In the US, whale oil was used in cars as a constituent of automatic transmission fluid until it was banned by the Endangered Species Act.[16]

In the UK, whale oil was used in toolmaking machinery as a high-quality lubricant [17]

After the invention of hydrogenation in the early 20th century, whale oil was used to make margarine,[5] a practice that has since been discontinued. Whale oil in margarine has been replaced by vegetable oil.[18]

Whale oil was used to make soap. Until the invention of hydrogenation, it was used only in industrial-grade cleansers, because its foul smell and tendency to discolor made it unsuitable for cosmetic soap.[6]

In literature, fiction, and memoirs

The pursuit and use of whale oil, along with many other aspects of whaling, are discussed in Herman Melville's Moby-Dick. In the novel, the preciousness of the substance to contemporary American society is emphasized when the fictional narrator notes that whale oil is "as rare as the milk of queens." John R. Jewitt, an Englishman who wrote a memoir about his years as a captive of the Nootka people on the Pacific Northwest Coast in 1802–1805, describes how whale oil was used as a condiment with every dish, even strawberries.

Friedrich Ratzel in The History of Mankind (1896),[19] when discussing food materials in Oceania, quoted James Cook's comment in relation to "the Maoris" saying "No Greenlander was ever so sharp set upon train-oil as our friends here, they greedily swallowed the stinking droppings when we were boiling down the fat of dog-fish."

Dunwall, a port city in the video game Dishonored (2012), uses whale oil as a basis for its industrial revolution.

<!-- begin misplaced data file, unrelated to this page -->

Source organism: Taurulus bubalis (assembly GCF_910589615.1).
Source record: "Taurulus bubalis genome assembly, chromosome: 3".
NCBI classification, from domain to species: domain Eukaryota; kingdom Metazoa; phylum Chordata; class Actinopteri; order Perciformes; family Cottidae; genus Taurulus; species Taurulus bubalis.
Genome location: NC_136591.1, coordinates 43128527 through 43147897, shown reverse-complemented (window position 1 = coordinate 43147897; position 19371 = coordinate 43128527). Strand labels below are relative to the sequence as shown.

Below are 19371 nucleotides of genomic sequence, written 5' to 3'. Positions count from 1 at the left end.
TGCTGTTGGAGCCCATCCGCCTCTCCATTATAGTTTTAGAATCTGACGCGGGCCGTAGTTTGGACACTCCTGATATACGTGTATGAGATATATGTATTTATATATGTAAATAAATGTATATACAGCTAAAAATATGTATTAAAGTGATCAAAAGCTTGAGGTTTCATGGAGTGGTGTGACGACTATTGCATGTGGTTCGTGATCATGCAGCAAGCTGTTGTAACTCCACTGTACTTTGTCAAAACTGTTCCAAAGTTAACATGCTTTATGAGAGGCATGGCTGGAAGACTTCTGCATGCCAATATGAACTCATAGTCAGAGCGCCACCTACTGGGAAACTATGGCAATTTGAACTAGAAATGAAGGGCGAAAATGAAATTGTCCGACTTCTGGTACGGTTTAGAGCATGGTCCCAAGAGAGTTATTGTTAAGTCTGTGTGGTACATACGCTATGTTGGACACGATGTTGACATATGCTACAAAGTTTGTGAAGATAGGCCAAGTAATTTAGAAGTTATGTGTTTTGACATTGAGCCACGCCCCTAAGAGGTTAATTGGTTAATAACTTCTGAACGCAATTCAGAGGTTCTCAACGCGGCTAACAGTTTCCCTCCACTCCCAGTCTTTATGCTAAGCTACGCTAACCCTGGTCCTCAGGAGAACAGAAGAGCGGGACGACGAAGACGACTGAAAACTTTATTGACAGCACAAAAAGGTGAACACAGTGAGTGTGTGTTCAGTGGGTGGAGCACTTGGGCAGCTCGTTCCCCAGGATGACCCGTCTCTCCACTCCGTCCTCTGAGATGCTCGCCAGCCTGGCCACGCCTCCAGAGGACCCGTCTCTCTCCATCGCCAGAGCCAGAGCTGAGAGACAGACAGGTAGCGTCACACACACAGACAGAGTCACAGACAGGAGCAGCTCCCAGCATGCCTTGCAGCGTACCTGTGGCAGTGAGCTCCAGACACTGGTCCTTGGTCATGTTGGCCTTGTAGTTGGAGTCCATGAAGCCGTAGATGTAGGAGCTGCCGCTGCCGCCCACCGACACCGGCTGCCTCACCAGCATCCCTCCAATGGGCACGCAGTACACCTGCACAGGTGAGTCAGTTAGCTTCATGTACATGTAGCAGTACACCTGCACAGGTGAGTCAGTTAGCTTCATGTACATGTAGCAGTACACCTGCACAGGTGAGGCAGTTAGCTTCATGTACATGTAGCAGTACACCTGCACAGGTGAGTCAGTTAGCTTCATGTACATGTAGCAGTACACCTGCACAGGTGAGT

In the Heart of the Sea (2015) is a film based on the book In the Heart of the Sea by Nathaniel Philbrick.

See also


  1. Barfield, Rodney (1995). Seasoned by Salt. Chapel Hill: University of North Carolina Press. p. 64. ISBN 0-8078-2231-0.
  2. 1 2 Rice, Dale W. (2009). "Spermaceti". Encyclopedia of Marine Mammals (Second ed.). pp. 1098–1099. doi:10.1016/B978-0-12-373553-9.00250-9.
  3. Clapham, Phil (2004). Right Whales: Natural History & Conservation. Stillwater, MN: Voyageur Press. p. 8. ISBN 0-89658-657-X.
  4. 1 2 Liquids - Kinematic Viscosities
  5. 1 2 Joh. N. Tønnessen, Arne Odd Johnsen (1982). The History of Modern Whaling. pg 231
  6. 1 2 Robert Lloyd Webb (1988). On the Northwest: Commercial Whaling in the Pacific Northwest, 1790-1967. pg 144
  7. 1 2 3 4 Moninder Mohan Chakrabarty (2009). Chemistry And Technology Of Oils And Fats. pg 183
  8. Bottino, Nestor R. (1971). "The composition of marine-oil triglycerides as determined by silver ion-thin-layer chromatography". Journal of Lipid Research. 12: 24–30.
  9. "Reinventing the Whale" (PDF). WDCS: Whale and Dolphin Conservation Society. May 2010. Archived from the original (PDF) on June 1, 2013. Retrieved October 29, 2012.
  10. Emil F Dieterichs (1916). A Practical Treatise on Friction, Lubrication, Fats and Oils. pg 23
  11. Frank Sims (1999). Engineering Formulas Interactive: Conversions, Definitions, and Tables. pg 132
  12. J. N. Goldsmith (1921). Table of Refractive Indices. pg 259
  13. Video on YouTube
  14. Wilson Heflin (2004). Herman Melville's Whaling Years. pg 232
  15. How Capitalism Saved the Whales | Foundation for Economic Education
  16. New Scientist 1 May 1975 pg 262
  17. Norman Atkinson, Sir Joseph Whitworth (Sutton Publishing 1996), p161.
  18. Whale oil and margarine
  19. Ratzel, Friedrich. The History of Mankind. Vol. I, P257 (London: MacMillan, 1896). URL: www.inquirewithin.biz/history/american_pacific/oceania/oceania-food.htm accessed 6 December 2009.

Further reading